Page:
POLLUTION LOCATOR|How Reliable Are TRI Release Data?



TRI DATA ARE FROM COMPANY SELF-REPORTS
Companies are responsible for the accuracy of the TRI data they submit to EPA. Unfortunately, little or no enforcement has taken place to date challenging inaccurate reporting by facilities.

CHEMICAL RELEASES ARE USUALLY ESTIMATED AND NOT MEASURED
TRI facilities usually estimate their releases and waste generation, rather than actually measure the amounts of toxic chemicals they emit or create. TRI does not require any specific monitoring of emissions. Estimating releases (using emissions factors developed for various production processes or using process modeling) is considerably cheaper than monitoring releases, but clearly introduces significant uncertainties into company-reported data.

HOW ACCURATE ARE TRI DATA?
A recent study by the Environmental Integrity Project (EIP), Who's Counting?, estimates that companies may be failing to report 15% of their total toxic air emissions to TRI. EIP used data compiled by the Texas Commission on Environmental Quality that quantifies the extent to which refineries and chemical plants in Texas underreport certain toxic emissions. The EIP report applies the Texas findings nationwide and reveals that emissions of specific toxic chemicals, including recognized carcinogens such as benzene and butadiene, may be four to five times higher than is reported to TRI.

The Environmental Integrity Project identified two primary explanations for this underreporting:

1) The root problem is the lack of adequate emissions monitoring. Instead of actually monitoring many air emissions, industry uses unreliable calculation methods for estimating emissions. A 2001 General Accounting Office study documented that only four percent of all emissions reporting used direct monitoring or testing. The other 96 percent were based on estimates calculated using emissions factors. Emissions factors were developed by EPA as a means of estimating the long-term average emissions for all facilities in a particular source category. These factors do not reflect the variations within a source category due to different processes, controls or operating systems at individual facilities. The factors, therefore, are often not accurate for calculating a particular facility’s emissions.

2) EPA has failed to improve monitoring and reporting of toxic air pollution. In fact, EPA has moved in the opposite direction and has weakened some federal monitoring requirements. Efforts to standardize the methods used to calculate emissions have been defunded and abandoned. In 2004, EPA actually adopted new rules that weaken air emission reporting requirements. Because EPA continues to knowingly allow industrial facilities to underreport toxic emissions, the public remains in the dark about the true extent of their exposure.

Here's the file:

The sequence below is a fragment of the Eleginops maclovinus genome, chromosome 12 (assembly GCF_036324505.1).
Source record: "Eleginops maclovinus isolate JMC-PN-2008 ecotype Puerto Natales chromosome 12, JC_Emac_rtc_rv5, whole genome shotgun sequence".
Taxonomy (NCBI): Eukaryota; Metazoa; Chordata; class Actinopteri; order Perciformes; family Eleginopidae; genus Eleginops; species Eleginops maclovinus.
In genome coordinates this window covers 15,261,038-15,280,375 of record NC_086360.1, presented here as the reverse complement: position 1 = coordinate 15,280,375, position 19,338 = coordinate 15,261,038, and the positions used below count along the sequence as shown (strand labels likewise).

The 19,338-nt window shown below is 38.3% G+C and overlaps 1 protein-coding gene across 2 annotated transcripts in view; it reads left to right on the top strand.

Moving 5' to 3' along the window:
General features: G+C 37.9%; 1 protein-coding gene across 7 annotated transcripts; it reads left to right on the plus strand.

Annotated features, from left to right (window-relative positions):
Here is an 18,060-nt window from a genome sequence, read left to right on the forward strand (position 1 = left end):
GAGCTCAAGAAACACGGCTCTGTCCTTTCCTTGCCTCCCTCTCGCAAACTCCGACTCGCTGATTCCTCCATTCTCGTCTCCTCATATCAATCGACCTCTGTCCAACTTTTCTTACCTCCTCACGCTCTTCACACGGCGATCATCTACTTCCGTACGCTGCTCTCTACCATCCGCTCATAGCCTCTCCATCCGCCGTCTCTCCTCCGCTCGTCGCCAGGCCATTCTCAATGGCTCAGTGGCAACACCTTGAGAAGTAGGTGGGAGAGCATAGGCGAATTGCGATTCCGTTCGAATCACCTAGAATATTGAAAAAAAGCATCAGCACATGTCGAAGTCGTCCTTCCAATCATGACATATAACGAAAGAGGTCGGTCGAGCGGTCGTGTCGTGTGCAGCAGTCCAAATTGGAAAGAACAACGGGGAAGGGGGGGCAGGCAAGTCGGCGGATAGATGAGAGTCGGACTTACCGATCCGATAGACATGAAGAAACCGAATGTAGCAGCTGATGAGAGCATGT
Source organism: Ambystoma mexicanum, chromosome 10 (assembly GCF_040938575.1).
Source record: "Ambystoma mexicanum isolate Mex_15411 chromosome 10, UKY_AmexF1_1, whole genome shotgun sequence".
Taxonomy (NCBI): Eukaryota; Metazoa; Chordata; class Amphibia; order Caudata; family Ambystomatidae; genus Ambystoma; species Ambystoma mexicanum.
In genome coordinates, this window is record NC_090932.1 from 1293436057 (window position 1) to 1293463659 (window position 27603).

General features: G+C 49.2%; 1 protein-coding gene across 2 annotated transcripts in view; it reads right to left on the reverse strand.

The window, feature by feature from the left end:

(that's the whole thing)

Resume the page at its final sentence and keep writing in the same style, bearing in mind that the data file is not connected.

Note that it is not possible to predict the level of under-reporting at specific TRI facilities and incorporate these projections into Scorcard reports. The findings of the EIP study indicate the potential size and nature of a systematic problem with reporting, but cannot be directly translated into accurate emissions estimates for specific facilities. Some plants may use accurate emissions factors, or actual monitoring, and have fewer problems with underreporting.

WHAT CHANGES HAS ENVIRONMENTAL DEFENSE MADE TO 2002 TRI DATA?
Environmental Defense has identified a variety of errors in company TRI reports, particularly in regard to geographic location. Companies have submitted reports with latitude and longitude data that locate their facility in the ocean, with zip codes that are in the wrong state, etc. Environmental Defense has attempted to correct easily verifiable locational errors when possible.

Environmental Defense has modified the 2002 public data release by removing all records involving isopropyl alcohol (strong acid process) after determining that company reports involving this TRI chemical were in error. Companies using isopropyl alcohol were incorrectly reporting release and waste management data for this chemical, even though it is not covered by TRI reporting requirements. The strong acid manufacturing process for producing isopropyl alcohol is not in use anywhere in the United States.

In reporting releases or waste management practices involving dioxin compounds or dioxin congeners, Scorecard presents the gram values that facilities submitted to TRI to four significant figures.